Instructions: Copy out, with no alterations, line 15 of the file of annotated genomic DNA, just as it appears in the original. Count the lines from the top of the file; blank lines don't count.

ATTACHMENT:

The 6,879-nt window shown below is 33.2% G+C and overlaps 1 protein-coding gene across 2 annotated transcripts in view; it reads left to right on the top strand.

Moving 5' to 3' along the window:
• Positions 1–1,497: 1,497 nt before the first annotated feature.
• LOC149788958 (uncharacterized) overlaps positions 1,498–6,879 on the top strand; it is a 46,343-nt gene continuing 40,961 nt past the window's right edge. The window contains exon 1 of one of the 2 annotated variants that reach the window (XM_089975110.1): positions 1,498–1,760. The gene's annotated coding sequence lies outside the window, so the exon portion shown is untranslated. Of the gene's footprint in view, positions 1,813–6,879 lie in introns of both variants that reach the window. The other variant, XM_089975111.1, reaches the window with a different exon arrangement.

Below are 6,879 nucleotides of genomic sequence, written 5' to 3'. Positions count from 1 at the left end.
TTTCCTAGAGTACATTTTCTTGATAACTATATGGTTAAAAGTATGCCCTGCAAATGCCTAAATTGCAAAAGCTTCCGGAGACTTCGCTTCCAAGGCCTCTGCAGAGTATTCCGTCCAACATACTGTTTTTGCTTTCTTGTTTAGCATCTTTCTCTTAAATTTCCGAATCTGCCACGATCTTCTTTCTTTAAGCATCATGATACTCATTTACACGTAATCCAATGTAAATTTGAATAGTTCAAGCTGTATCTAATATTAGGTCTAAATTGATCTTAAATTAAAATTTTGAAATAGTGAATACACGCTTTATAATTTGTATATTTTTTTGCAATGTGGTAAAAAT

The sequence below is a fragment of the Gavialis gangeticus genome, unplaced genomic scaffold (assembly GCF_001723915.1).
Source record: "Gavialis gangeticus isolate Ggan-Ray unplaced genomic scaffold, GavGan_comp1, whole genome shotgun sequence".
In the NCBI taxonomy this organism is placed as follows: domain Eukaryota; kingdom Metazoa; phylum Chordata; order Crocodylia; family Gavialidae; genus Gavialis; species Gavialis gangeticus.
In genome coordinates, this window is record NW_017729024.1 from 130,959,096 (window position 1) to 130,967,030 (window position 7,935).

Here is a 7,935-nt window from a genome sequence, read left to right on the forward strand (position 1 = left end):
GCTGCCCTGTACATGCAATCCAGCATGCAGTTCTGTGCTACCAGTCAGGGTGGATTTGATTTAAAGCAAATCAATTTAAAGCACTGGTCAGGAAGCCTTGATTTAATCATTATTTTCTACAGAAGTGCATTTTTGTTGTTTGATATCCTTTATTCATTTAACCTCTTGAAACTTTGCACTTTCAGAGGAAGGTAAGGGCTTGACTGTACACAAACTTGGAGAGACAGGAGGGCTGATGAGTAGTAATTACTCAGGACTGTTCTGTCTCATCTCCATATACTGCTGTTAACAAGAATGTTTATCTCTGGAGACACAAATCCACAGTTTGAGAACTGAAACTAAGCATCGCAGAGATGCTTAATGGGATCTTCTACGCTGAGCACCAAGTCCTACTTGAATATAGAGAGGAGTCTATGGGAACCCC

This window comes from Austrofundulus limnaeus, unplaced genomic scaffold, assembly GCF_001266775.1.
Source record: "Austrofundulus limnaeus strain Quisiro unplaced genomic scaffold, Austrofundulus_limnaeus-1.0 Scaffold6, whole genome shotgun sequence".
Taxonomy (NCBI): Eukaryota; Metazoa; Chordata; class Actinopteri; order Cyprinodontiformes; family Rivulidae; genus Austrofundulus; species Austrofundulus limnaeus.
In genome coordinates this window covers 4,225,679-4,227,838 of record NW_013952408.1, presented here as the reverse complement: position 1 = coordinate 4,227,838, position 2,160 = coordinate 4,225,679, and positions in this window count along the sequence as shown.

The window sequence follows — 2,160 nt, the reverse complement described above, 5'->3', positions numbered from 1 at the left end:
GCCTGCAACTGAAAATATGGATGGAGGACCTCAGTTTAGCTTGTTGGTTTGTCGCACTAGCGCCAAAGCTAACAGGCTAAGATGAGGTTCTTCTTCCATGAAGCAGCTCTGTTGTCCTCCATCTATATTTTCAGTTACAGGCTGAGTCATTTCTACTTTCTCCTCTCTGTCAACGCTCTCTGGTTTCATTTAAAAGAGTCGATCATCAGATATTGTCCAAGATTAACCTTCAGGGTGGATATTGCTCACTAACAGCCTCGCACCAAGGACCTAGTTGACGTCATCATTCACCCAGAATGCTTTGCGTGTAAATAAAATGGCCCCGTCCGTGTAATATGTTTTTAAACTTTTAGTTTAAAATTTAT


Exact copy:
Taxonomy (NCBI): Eukaryota; Metazoa; Chordata; class Actinopteri; order Cyprinodontiformes; family Rivulidae; genus Austrofundulus; species Austrofundulus limnaeus.